I spent time initially with my three amigos. Me, myself, and I. We got to know each other very well before shortly meeting up with my baggage. We all sat together most days in our group therapy sessions, and we went back. Way back. We rehashed our lives and all the unpleasant and unflattering times. We sat often, in silence and in our stench. We did this for as long as it took until we could look in the mirror and see the person we could love and be proud of.
It was not pleasant. It was not easy. And it was most definitely not fun. But it was worth it.
We, the four amigos (baggage included), were worth it.
I slowly allowed myself some grace and became kinder and gentler to myself.
Each day, I drove the short distance home from work on my lunch hour, hopping on my bike and looking for something, anything, to be grateful for… a bird or a butterfly in flight, the sunlight glistening on the water, a stone on the pavement in the shape of a heart, the sound of children laughing in the playground.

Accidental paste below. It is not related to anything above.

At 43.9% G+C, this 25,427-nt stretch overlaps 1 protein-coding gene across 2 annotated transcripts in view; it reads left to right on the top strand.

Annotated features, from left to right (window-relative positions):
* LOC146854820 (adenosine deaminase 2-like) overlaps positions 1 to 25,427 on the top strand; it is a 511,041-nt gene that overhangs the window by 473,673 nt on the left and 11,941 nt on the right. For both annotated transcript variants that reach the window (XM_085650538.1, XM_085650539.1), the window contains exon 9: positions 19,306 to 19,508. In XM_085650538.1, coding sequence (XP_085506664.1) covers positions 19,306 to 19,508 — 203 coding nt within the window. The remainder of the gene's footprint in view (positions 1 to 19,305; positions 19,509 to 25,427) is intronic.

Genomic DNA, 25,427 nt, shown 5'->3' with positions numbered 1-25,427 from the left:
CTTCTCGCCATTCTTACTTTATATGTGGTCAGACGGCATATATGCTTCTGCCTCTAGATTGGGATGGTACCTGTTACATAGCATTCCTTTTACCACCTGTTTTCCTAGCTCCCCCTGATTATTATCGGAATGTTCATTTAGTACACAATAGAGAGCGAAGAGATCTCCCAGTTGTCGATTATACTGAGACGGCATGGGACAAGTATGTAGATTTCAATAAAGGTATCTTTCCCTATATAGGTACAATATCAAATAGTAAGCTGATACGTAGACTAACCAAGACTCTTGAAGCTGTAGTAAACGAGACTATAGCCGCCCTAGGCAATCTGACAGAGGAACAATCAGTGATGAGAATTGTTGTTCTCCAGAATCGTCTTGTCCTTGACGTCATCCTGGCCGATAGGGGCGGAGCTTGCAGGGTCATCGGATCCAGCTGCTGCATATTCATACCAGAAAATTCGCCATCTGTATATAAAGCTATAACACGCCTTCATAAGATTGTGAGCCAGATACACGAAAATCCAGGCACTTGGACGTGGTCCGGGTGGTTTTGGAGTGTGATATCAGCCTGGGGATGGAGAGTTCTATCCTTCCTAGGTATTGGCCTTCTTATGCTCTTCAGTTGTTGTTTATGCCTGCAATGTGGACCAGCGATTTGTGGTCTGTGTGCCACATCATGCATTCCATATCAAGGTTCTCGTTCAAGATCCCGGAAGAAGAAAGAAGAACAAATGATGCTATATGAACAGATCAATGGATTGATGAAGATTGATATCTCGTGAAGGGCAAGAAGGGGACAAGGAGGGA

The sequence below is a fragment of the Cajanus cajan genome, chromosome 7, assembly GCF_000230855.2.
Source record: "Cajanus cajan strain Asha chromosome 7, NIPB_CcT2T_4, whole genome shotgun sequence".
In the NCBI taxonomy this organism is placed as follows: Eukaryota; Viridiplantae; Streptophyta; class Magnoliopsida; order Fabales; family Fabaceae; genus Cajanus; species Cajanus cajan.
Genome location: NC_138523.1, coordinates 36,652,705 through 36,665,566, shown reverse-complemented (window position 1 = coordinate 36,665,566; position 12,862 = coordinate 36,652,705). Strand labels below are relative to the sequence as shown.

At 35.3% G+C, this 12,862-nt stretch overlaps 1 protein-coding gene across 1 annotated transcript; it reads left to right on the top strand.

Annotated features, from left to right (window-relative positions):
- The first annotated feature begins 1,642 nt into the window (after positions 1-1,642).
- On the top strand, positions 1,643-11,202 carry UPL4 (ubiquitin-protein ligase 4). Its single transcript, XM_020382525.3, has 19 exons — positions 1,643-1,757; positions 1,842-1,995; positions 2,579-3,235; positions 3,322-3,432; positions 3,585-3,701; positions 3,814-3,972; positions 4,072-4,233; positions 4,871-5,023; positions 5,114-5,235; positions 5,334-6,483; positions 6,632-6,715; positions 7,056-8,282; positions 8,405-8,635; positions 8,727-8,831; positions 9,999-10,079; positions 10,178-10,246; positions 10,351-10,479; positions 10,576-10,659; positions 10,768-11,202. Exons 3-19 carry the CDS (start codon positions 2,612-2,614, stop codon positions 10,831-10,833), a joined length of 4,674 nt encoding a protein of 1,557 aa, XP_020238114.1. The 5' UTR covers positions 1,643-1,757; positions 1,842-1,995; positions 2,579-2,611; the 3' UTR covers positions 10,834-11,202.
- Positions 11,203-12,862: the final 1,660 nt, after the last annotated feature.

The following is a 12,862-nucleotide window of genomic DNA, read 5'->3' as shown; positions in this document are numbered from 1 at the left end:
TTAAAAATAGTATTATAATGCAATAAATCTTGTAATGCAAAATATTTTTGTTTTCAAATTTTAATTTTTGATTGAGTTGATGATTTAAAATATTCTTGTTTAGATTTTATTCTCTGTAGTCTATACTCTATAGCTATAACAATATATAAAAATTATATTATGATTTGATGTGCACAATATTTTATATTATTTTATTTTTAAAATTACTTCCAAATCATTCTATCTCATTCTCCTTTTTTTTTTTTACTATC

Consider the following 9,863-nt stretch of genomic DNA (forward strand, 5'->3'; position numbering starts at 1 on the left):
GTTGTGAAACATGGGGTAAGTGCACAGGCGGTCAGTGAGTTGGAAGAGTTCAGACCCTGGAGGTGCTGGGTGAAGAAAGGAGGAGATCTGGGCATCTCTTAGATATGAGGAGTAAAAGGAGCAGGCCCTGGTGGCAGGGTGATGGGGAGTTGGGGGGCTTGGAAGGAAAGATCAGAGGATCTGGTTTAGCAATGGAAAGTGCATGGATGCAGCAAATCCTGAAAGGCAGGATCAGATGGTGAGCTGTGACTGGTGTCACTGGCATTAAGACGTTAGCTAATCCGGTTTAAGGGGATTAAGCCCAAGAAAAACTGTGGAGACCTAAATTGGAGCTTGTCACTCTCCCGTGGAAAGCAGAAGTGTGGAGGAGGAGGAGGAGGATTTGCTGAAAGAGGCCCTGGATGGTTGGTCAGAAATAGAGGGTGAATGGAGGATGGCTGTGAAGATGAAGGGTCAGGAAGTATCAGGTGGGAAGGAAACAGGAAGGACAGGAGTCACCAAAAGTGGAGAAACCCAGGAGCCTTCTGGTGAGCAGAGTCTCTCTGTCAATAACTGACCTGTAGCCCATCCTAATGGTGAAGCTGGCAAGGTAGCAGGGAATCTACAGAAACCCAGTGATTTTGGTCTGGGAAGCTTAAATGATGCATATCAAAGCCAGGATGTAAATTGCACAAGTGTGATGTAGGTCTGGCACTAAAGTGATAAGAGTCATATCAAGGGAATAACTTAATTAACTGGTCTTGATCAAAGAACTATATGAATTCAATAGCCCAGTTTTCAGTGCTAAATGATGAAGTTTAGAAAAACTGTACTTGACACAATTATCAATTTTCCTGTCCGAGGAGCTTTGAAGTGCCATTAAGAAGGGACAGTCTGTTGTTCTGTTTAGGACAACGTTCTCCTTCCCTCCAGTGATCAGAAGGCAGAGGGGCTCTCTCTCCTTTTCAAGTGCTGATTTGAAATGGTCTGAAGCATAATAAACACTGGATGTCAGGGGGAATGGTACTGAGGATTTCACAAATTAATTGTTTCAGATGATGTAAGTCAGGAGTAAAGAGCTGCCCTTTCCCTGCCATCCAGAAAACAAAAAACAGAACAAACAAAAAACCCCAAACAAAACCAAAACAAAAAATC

I flooded my email inbox and social media feeds with daily happiness reminders (Tiny Buddha being one of them), and I devoured anything resembling positivity. I committed myself to healing my broken heart and rewiring my broken brain. Rather than focusing on my flaws and perceived imperfections, I uncovered everything wonderful and unique about myself—my courage, my passion, my honesty, my empathy, and my own role as a mother.
I took my days minute by minute and inched my way forward.
I will turn fifty-nine this year. Far closer to sixty than I am to fifty, back when the “you know what” started hitting the fan for me. When I think back to what my life looked like back then and all the worries and fears I had about what direction I was heading, I feel a sense of sadness.